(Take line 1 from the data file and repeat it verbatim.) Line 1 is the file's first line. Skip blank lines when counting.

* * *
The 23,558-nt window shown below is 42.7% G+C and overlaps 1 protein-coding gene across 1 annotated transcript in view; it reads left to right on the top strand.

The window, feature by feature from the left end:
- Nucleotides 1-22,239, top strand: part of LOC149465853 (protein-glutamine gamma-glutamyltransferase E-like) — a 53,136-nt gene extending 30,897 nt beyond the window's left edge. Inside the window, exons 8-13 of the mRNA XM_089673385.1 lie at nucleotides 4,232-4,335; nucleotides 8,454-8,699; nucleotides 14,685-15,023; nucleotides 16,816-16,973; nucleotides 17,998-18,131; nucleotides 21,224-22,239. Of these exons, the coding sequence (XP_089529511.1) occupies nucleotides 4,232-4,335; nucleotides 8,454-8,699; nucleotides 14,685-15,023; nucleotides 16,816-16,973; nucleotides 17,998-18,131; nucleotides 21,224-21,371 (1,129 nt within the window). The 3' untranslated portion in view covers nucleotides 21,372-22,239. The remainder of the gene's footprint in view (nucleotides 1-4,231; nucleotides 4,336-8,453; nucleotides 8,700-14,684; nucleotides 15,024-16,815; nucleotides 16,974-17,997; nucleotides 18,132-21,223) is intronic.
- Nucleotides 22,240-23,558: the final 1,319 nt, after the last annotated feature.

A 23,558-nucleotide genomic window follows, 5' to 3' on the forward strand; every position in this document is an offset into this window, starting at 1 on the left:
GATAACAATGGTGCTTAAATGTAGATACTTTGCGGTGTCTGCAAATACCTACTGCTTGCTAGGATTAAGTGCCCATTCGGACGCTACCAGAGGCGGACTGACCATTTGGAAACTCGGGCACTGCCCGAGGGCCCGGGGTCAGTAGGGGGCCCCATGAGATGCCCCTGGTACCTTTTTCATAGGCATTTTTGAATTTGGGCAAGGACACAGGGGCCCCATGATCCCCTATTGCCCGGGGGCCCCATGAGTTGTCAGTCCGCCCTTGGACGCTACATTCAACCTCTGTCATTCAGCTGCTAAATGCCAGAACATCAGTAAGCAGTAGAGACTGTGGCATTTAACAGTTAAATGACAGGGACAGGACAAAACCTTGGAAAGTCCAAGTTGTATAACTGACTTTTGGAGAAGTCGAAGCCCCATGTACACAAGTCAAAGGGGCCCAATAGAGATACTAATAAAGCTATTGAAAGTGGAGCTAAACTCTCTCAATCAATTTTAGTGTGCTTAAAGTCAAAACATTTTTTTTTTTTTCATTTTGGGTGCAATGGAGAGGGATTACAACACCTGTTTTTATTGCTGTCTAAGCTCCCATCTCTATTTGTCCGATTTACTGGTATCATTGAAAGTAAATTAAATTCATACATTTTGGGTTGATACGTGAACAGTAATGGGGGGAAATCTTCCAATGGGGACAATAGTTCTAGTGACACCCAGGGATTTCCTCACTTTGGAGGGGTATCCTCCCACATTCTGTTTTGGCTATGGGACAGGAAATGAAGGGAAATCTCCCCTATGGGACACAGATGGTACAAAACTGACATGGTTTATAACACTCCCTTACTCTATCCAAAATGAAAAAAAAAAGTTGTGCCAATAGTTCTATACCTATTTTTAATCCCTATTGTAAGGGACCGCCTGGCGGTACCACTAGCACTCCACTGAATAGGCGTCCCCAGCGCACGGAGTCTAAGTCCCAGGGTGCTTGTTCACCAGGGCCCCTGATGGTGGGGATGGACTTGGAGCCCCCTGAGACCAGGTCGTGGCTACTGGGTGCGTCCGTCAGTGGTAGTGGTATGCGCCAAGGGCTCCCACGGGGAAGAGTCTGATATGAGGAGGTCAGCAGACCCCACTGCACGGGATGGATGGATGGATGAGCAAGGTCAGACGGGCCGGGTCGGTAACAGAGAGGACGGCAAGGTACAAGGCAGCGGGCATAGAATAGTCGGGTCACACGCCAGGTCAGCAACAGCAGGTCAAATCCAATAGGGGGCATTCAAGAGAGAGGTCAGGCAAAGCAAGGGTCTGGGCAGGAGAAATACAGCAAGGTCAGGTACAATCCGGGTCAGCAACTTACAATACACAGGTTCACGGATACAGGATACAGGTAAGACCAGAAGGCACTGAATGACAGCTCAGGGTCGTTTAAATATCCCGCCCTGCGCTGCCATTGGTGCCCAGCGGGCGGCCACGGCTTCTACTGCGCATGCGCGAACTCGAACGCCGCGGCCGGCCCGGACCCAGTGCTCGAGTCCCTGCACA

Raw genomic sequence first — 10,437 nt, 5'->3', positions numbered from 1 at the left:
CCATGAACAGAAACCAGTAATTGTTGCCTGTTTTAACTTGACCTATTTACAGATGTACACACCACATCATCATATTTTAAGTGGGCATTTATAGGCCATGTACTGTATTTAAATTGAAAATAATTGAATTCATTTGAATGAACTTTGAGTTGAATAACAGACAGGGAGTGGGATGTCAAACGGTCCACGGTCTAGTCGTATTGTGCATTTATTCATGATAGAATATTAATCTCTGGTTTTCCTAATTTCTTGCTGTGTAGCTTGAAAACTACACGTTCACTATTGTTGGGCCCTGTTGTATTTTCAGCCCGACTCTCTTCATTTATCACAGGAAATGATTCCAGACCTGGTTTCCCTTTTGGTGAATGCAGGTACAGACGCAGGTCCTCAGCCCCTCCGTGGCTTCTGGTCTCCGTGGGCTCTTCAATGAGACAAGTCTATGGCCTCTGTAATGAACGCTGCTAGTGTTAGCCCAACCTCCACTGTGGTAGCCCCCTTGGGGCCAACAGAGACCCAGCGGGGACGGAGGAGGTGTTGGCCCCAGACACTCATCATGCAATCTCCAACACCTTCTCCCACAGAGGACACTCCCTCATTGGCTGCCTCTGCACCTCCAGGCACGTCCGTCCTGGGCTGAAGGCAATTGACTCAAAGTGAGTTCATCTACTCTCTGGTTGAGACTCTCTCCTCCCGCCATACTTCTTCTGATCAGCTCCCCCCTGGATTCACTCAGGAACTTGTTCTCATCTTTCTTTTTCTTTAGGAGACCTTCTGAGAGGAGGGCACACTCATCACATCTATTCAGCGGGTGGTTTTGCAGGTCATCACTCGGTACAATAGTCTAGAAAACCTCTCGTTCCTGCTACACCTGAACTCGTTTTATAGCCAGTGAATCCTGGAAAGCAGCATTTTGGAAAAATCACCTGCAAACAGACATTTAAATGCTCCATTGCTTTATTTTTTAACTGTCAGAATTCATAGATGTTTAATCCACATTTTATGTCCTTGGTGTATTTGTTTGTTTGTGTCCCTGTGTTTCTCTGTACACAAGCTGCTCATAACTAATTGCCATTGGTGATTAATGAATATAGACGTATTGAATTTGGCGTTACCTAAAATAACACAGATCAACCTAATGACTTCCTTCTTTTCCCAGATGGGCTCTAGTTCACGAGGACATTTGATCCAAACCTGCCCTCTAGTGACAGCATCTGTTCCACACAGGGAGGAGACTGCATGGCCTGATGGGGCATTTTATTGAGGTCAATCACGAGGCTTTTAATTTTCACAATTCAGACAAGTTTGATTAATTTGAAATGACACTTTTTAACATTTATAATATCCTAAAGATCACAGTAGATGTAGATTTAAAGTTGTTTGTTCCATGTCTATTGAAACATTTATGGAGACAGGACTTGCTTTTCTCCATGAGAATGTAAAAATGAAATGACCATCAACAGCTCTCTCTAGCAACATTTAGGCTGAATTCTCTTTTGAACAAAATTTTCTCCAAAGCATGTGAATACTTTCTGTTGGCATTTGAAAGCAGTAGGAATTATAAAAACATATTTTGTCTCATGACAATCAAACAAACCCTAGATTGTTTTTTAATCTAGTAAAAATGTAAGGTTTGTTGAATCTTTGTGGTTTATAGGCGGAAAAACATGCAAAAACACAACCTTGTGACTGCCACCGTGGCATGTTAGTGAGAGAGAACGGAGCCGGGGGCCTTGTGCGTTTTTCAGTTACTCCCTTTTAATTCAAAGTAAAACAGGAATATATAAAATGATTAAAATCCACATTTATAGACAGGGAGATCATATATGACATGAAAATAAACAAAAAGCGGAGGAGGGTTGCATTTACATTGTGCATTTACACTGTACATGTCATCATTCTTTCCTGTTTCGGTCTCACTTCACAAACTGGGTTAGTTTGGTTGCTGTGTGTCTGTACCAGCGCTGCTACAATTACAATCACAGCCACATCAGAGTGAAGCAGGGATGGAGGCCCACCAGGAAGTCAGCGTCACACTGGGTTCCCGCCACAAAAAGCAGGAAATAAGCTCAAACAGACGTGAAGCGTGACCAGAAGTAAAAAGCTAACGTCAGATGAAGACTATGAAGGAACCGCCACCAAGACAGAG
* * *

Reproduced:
The 23,558-nt window shown below is 42.7% G+C and overlaps 1 protein-coding gene across 1 annotated transcript in view; it reads left to right on the top strand.